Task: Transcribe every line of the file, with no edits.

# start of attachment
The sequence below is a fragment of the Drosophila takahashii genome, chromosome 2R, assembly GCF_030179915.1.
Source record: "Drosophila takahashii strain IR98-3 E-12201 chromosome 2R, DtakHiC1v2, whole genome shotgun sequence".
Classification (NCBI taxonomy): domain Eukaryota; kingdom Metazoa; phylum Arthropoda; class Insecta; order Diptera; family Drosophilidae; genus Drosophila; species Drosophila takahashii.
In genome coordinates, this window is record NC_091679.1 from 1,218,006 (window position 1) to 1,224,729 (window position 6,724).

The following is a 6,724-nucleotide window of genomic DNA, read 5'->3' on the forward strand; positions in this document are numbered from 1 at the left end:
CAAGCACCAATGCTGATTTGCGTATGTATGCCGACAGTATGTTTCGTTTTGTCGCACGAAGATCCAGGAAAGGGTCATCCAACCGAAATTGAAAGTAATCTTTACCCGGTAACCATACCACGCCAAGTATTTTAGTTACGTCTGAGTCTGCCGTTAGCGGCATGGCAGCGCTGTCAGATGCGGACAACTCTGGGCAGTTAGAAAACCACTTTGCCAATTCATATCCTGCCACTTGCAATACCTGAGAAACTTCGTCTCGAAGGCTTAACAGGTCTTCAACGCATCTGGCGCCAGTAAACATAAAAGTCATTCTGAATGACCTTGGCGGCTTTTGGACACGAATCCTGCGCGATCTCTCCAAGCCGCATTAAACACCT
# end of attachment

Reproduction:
The sequence below is a fragment of the Drosophila takahashii genome, chromosome 2R, assembly GCF_030179915.1.
Source record: "Drosophila takahashii strain IR98-3 E-12201 chromosome 2R, DtakHiC1v2, whole genome shotgun sequence".
Classification (NCBI taxonomy): domain Eukaryota; kingdom Metazoa; phylum Arthropoda; class Insecta; order Diptera; family Drosophilidae; genus Drosophila; species Drosophila takahashii.
In genome coordinates, this window is record NC_091679.1 from 1,218,006 (window position 1) to 1,224,729 (window position 6,724).

The following is a 6,724-nucleotide window of genomic DNA, read 5'->3' on the forward strand; positions in this document are numbered from 1 at the left end:
CAAGCACCAATGCTGATTTGCGTATGTATGCCGACAGTATGTTTCGTTTTGTCGCACGAAGATCCAGGAAAGGGTCATCCAACCGAAATTGAAAGTAATCTTTACCCGGTAACCATACCACGCCAAGTATTTTAGTTACGTCTGAGTCTGCCGTTAGCGGCATGGCAGCGCTGTCAGATGCGGACAACTCTGGGCAGTTAGAAAACCACTTTGCCAATTCATATCCTGCCACTTGCAATACCTGAGAAACTTCGTCTCGAAGGCTTAACAGGTCTTCAACGCATCTGGCGCCAGTAAACATAAAAGTCATTCTGAATGACCTTGGCGGCTTTTGGACACGAATCCTGCGCGATCTCTCCAAGCCGCATTAAACACCT